Knowing what we don’t want

It is so easy for us to know what we don’t want. In fact, we have learned from a very young age to be sensitive to needing to solve discomfort and even to set aside our own needs in order to not create a problem for others. But what is absent in the way that we usually think, is what it is that we would like instead. I cannot begin to tell you how difficult it is for people to visualise, sense or even feel how life could be better in some way.

But (and this is where it starts to get interesting) if we had no idea about how our life and experiences could be better, then it’s possible that we wouldn’t even know to want it. If it were perpetually dark in our world and we had never experienced light, never witnessed the sun brightening the sky in brilliant hues, we would not long to see a beautiful sunrise. We wouldn’t even understand the concept of light, let alone understand or anticipate the nuance of a ‘better sunrise’. So it stands to reason that each of us knows exactly what it is that we want but we have become hopelessly disconnected from it.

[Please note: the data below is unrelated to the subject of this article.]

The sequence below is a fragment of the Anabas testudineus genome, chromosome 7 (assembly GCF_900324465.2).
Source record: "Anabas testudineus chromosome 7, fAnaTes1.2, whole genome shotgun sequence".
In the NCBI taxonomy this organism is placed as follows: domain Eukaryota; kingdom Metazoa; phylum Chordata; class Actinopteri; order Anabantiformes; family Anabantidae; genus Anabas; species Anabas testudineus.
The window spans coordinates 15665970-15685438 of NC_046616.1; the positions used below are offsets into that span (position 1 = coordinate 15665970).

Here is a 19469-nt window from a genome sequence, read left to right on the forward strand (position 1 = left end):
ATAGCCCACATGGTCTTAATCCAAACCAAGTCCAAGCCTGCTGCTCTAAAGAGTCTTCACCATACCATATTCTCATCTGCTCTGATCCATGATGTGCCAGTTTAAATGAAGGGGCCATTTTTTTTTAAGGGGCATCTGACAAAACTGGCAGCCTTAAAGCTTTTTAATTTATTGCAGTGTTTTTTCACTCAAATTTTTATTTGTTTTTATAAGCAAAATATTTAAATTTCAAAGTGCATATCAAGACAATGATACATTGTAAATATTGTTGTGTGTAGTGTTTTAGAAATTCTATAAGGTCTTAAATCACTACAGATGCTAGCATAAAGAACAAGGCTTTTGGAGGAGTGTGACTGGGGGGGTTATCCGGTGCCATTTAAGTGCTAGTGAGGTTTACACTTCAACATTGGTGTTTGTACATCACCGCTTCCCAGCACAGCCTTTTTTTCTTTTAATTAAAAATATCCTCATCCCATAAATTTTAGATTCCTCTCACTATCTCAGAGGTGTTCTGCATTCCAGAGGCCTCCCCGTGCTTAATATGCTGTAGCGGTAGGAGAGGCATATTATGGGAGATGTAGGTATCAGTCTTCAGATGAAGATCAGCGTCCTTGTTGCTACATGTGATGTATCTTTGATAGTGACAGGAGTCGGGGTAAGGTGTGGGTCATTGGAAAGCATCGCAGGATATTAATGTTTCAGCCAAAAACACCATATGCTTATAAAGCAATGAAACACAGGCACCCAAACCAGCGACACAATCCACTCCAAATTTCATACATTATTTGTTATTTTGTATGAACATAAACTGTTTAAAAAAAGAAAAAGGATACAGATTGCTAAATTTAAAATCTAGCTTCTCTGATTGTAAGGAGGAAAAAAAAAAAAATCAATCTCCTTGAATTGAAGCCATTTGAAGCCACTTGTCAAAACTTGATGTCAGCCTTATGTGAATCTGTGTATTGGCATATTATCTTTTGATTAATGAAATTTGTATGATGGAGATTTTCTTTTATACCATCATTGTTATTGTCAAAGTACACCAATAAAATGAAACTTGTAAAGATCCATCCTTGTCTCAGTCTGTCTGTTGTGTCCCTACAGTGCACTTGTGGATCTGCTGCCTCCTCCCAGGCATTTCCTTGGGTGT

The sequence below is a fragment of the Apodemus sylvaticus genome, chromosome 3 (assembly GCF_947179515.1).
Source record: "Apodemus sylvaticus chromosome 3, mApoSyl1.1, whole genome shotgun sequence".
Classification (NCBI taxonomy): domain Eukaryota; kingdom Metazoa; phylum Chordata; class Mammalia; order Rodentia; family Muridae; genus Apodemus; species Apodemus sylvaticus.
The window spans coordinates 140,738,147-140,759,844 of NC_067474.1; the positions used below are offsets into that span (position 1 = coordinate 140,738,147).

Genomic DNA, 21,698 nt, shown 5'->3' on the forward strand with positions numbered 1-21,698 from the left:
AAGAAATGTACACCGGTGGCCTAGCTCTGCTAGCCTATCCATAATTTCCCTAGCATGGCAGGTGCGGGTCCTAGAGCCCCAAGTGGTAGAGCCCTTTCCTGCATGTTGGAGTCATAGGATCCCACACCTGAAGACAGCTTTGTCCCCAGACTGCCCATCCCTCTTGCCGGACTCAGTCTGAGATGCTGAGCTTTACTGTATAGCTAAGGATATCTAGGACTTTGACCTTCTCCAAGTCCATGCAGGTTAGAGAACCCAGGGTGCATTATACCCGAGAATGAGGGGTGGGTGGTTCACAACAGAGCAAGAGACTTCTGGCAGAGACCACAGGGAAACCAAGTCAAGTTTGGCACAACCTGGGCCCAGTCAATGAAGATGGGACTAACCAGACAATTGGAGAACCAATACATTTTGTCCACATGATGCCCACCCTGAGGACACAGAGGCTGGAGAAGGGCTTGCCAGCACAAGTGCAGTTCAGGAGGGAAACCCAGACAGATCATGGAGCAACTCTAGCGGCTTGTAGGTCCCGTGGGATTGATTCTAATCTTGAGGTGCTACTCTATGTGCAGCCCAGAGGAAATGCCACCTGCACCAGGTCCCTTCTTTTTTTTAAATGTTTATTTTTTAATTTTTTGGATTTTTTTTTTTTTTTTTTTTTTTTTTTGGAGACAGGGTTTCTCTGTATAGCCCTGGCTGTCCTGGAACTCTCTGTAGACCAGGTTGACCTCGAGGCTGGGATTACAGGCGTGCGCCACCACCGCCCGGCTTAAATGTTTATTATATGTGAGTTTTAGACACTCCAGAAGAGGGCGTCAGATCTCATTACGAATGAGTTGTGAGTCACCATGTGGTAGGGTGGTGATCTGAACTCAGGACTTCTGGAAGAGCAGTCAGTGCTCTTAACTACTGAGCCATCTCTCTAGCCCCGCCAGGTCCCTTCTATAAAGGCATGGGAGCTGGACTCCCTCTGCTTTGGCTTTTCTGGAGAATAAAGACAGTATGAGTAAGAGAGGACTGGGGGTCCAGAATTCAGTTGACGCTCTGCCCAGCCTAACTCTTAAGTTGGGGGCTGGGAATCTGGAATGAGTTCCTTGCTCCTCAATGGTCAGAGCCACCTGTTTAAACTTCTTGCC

Finding something missing

My mother tells a wonderful story about a very strict teacher that she experienced as a child. This woman was seemingly fond of bellowing at her students, particularly for non-compliance of any nature. My mother, probably 7 years old, was subject to one of these tirades for non-compliance as a result of not turning in her homework. The teacher leaned over her desk and leaned close to her face, saying “Imagine my surprise, Carole, when marking the books, I found your homework missing”. Unfortunately, my mother felt it necessary to point out to the exasperated teacher that it is not possible to ‘find something missing’. The rest of that particular story is thankfully history.